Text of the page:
Both scenarios imply limited interaction with respondents regarding the visual aspect of their everyday life, meaning that both strategies do not necessarily give the respondents the opportunity to further contextualize their pictures. However, every researcher knows that context is crucial!

A deep understanding of the context allows the researcher to better unfold the worlds of the respondents while generating compelling insights.  

Self-representation and marketing research 

In addition, these strategies might overlook the notion of self-representation and the practice of memory, which have a strong impact on the shaping of identity and behavioral responses, and can be considered part of the larger context in which the research is situated.

In this regard, it is relevant to comprehend how the practices around personal photography – meaning the images that we create as part of our future memories – have drastically changed, influenced by the digital revolution and the use of social media.

These phenomena have also influenced the perception and generation of self-representation. The selves that are performed as digital representation also create a “biographical illusion,” as French Sociologist Pierre Bourdieu would say, where respondents seek to make life’s chaos into something one-dimensional and ordered. From Bourdieu’s standpoint, life is falsely viewed as coherent, straightforward and – particularly in Western cultures – inescapably individual. He argues that this is actually an artificial way of structuring and presenting narratives about selfhood.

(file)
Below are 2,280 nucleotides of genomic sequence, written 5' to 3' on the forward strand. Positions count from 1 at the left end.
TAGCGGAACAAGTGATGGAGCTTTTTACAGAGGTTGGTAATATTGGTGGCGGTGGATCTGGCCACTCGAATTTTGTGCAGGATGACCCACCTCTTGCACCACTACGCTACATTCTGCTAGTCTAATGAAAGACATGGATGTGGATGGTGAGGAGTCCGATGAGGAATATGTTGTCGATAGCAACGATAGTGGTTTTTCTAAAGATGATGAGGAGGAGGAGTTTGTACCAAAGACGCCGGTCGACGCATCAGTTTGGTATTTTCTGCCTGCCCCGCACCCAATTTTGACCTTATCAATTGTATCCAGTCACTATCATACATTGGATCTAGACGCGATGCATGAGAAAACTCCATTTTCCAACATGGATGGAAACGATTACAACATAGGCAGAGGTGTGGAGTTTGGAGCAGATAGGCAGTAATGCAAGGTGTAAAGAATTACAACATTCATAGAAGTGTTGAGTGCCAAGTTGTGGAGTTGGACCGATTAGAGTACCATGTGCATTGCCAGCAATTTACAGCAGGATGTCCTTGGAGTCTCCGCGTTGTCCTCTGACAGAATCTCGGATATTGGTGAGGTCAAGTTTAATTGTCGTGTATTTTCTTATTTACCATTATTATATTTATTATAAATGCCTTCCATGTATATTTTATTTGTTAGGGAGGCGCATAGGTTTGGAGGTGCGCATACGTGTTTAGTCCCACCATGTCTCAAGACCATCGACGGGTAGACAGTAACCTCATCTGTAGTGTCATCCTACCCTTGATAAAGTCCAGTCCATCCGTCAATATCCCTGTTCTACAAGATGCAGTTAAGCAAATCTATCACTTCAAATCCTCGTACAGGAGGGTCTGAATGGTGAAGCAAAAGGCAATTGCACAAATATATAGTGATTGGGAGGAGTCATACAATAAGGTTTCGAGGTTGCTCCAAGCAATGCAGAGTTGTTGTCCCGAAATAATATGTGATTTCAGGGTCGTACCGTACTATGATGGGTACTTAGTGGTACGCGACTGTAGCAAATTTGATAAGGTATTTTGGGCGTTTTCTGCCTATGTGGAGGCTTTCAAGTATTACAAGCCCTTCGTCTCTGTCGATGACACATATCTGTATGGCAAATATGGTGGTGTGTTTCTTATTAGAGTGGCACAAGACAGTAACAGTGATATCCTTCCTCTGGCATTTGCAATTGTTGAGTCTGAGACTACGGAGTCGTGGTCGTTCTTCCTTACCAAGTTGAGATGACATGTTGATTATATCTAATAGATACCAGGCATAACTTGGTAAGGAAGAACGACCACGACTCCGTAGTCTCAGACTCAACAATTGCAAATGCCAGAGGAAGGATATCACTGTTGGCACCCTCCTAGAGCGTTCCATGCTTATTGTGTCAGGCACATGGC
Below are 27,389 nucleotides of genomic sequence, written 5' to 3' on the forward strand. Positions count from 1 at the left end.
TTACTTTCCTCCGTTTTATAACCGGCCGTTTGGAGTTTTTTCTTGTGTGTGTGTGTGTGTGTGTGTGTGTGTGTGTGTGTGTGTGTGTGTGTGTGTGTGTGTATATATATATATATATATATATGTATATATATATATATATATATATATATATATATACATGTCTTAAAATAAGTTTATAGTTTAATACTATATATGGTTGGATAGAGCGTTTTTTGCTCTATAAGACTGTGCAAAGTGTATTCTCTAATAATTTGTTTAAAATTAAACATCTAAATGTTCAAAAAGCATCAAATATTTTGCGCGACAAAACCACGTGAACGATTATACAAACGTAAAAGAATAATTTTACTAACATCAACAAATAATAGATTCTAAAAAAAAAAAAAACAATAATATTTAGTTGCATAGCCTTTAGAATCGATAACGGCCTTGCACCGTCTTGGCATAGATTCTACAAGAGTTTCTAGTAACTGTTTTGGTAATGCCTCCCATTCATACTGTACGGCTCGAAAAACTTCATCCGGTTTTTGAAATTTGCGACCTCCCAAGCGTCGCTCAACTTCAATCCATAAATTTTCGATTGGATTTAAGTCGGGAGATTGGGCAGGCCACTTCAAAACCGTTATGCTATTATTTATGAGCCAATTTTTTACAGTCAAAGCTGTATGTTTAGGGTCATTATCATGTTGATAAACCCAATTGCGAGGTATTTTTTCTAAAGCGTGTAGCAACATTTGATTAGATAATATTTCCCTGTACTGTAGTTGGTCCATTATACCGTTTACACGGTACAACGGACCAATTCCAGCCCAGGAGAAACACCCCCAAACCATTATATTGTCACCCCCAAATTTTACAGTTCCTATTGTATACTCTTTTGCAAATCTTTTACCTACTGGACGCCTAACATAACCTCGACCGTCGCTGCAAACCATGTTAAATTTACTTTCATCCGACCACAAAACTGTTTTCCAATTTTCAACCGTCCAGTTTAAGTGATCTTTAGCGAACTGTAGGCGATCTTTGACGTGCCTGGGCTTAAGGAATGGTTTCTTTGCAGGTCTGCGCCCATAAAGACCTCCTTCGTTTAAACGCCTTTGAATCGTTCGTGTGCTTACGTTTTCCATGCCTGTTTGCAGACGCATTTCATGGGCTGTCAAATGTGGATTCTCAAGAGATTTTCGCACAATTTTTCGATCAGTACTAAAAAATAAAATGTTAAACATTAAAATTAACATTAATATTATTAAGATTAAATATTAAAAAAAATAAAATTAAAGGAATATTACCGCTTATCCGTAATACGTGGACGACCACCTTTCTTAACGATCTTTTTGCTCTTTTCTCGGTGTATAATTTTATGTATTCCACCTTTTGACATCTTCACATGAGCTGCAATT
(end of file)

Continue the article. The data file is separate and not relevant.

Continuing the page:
This coherent narrative about selfhood is echoed in the core tenet of digital anthropology as outlined by Daniel Miller and Heather Horst, which warn us to avoid falling into the trap of only considering the analogue as authentic sociality. Instead they invite researchers to consider the digital self as a particular mechanism and site for the production, extraction and consumption of value. These reflections are essential elements to take into consideration when discussing photography as a research tool.

These coherent narratives entail an understanding of memory as unilateral and well defined; they do not necessarily unfold the nuances of the respondent’s daily life.

In addition, practices connected to sharing visual memory have become less common; spending family time on the sofa, looking at a family album and sharing stories about certain images, has migrated to individual family members looking at their social media accounts and occasionally sharing comments regarding specific images.

In a similar way, using photographs without talking to the respondents or without giving them the agency to be responsible for their own narratives might lead to poor insights.